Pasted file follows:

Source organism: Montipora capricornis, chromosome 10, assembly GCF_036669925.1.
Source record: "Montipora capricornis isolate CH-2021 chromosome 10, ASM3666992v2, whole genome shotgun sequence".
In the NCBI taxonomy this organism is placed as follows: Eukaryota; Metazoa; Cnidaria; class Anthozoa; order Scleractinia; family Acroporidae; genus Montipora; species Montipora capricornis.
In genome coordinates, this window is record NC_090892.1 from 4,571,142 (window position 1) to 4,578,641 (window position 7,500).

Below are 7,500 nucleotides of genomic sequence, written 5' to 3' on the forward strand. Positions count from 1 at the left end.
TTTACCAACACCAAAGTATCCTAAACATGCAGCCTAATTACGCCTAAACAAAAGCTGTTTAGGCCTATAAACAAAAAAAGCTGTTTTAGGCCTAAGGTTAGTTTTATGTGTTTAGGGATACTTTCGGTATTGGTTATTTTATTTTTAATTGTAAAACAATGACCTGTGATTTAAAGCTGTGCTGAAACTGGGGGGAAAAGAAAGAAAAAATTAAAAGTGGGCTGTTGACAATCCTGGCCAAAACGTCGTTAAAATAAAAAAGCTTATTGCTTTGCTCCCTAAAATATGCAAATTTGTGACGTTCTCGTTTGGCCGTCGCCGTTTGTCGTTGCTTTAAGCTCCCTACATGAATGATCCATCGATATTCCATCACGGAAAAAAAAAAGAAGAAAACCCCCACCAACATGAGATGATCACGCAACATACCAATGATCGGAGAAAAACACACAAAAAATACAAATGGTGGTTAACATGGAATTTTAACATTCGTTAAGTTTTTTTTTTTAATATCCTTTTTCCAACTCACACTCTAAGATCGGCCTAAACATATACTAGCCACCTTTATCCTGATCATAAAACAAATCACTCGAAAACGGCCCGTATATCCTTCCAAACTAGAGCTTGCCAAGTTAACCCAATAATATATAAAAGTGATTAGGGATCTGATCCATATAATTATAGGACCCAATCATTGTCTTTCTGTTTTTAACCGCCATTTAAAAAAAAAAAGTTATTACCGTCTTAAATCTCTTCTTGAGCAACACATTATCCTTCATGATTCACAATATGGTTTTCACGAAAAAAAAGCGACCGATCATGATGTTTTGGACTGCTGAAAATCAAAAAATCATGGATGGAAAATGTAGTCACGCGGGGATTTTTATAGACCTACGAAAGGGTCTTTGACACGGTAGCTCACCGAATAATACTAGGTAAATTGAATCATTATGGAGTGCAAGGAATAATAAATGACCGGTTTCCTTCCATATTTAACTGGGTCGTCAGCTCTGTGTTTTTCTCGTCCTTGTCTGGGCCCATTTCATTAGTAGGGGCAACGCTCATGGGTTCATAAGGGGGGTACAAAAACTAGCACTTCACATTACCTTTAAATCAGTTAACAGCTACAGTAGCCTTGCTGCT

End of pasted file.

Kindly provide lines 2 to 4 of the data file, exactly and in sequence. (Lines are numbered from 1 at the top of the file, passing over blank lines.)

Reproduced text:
Source record: "Montipora capricornis isolate CH-2021 chromosome 10, ASM3666992v2, whole genome shotgun sequence".
In the NCBI taxonomy this organism is placed as follows: Eukaryota; Metazoa; Cnidaria; class Anthozoa; order Scleractinia; family Acroporidae; genus Montipora; species Montipora capricornis.
In genome coordinates, this window is record NC_090892.1 from 4,571,142 (window position 1) to 4,578,641 (window position 7,500).